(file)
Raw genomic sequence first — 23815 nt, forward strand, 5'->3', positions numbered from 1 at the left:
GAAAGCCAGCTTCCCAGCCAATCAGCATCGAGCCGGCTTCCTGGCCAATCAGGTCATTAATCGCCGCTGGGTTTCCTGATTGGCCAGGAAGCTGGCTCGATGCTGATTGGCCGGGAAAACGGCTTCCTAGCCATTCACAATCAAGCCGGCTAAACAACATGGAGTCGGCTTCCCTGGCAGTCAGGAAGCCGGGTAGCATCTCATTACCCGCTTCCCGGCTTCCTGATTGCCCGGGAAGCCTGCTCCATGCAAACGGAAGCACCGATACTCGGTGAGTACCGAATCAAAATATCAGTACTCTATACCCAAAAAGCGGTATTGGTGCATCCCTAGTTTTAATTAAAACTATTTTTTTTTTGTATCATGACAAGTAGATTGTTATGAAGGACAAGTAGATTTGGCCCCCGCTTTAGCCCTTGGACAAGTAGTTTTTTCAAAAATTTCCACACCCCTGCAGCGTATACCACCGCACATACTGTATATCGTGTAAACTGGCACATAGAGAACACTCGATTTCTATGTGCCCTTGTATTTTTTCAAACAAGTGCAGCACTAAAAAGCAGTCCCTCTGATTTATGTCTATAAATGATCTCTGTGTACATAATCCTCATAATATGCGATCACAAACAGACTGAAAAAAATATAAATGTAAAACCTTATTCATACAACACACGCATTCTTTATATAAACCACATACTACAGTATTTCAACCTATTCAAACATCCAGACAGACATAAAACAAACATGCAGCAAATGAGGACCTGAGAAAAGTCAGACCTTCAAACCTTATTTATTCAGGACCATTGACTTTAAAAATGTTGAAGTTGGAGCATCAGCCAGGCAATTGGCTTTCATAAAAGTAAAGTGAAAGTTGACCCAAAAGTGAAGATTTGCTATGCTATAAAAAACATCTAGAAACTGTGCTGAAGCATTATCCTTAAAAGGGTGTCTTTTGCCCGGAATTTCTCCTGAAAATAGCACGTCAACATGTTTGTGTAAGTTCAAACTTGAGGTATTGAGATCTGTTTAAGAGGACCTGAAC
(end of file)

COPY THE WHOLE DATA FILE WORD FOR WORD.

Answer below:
Raw genomic sequence first — 23815 nt, forward strand, 5'->3', positions numbered from 1 at the left:
GAAAGCCAGCTTCCCAGCCAATCAGCATCGAGCCGGCTTCCTGGCCAATCAGGTCATTAATCGCCGCTGGGTTTCCTGATTGGCCAGGAAGCTGGCTCGATGCTGATTGGCCGGGAAAACGGCTTCCTAGCCATTCACAATCAAGCCGGCTAAACAACATGGAGTCGGCTTCCCTGGCAGTCAGGAAGCCGGGTAGCATCTCATTACCCGCTTCCCGGCTTCCTGATTGCCCGGGAAGCCTGCTCCATGCAAACGGAAGCACCGATACTCGGTGAGTACCGAATCAAAATATCAGTACTCTATACCCAAAAAGCGGTATTGGTGCATCCCTAGTTTTAATTAAAACTATTTTTTTTTTGTATCATGACAAGTAGATTGTTATGAAGGACAAGTAGATTTGGCCCCCGCTTTAGCCCTTGGACAAGTAGTTTTTTCAAAAATTTCCACACCCCTGCAGCGTATACCACCGCACATACTGTATATCGTGTAAACTGGCACATAGAGAACACTCGATTTCTATGTGCCCTTGTATTTTTTCAAACAAGTGCAGCACTAAAAAGCAGTCCCTCTGATTTATGTCTATAAATGATCTCTGTGTACATAATCCTCATAATATGCGATCACAAACAGACTGAAAAAAATATAAATGTAAAACCTTATTCATACAACACACGCATTCTTTATATAAACCACATACTACAGTATTTCAACCTATTCAAACATCCAGACAGACATAAAACAAACATGCAGCAAATGAGGACCTGAGAAAAGTCAGACCTTCAAACCTTATTTATTCAGGACCATTGACTTTAAAAATGTTGAAGTTGGAGCATCAGCCAGGCAATTGGCTTTCATAAAAGTAAAGTGAAAGTTGACCCAAAAGTGAAGATTTGCTATGCTATAAAAAACATCTAGAAACTGTGCTGAAGCATTATCCTTAAAAGGGTGTCTTTTGCCCGGAATTTCTCCTGAAAATAGCACGTCAACATGTTTGTGTAAGTTCAAACTTGAGGTATTGAGATCTGTTTAAGAGGACCTGAAC